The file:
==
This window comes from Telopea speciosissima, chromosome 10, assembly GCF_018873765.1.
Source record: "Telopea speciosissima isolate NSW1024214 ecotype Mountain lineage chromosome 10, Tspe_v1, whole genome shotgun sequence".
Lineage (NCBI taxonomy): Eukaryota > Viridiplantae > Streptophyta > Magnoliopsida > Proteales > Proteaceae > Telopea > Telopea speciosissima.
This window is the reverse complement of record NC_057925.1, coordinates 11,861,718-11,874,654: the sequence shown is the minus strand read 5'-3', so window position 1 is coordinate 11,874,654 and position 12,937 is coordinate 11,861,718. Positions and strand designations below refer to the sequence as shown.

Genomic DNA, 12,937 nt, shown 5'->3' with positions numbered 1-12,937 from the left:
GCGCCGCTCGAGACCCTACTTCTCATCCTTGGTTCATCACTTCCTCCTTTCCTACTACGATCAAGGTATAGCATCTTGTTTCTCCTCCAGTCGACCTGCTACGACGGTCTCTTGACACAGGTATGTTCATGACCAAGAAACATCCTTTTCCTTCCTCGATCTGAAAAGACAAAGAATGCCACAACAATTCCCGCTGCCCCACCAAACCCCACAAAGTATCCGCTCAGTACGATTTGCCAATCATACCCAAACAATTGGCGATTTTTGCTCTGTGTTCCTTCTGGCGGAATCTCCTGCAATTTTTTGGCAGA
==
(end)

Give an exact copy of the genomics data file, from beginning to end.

This window comes from Telopea speciosissima, chromosome 10, assembly GCF_018873765.1.
Source record: "Telopea speciosissima isolate NSW1024214 ecotype Mountain lineage chromosome 10, Tspe_v1, whole genome shotgun sequence".
Lineage (NCBI taxonomy): Eukaryota > Viridiplantae > Streptophyta > Magnoliopsida > Proteales > Proteaceae > Telopea > Telopea speciosissima.
This window is the reverse complement of record NC_057925.1, coordinates 11,861,718-11,874,654: the sequence shown is the minus strand read 5'-3', so window position 1 is coordinate 11,874,654 and position 12,937 is coordinate 11,861,718. Positions and strand designations below refer to the sequence as shown.

Genomic DNA, 12,937 nt, shown 5'->3' with positions numbered 1-12,937 from the left:
GCGCCGCTCGAGACCCTACTTCTCATCCTTGGTTCATCACTTCCTCCTTTCCTACTACGATCAAGGTATAGCATCTTGTTTCTCCTCCAGTCGACCTGCTACGACGGTCTCTTGACACAGGTATGTTCATGACCAAGAAACATCCTTTTCCTTCCTCGATCTGAAAAGACAAAGAATGCCACAACAATTCCCGCTGCCCCACCAAACCCCACAAAGTATCCGCTCAGTACGATTTGCCAATCATACCCAAACAATTGGCGATTTTTGCTCTGTGTTCCTTCTGGCGGAATCTCCTGCAATTTTTTGGCAGA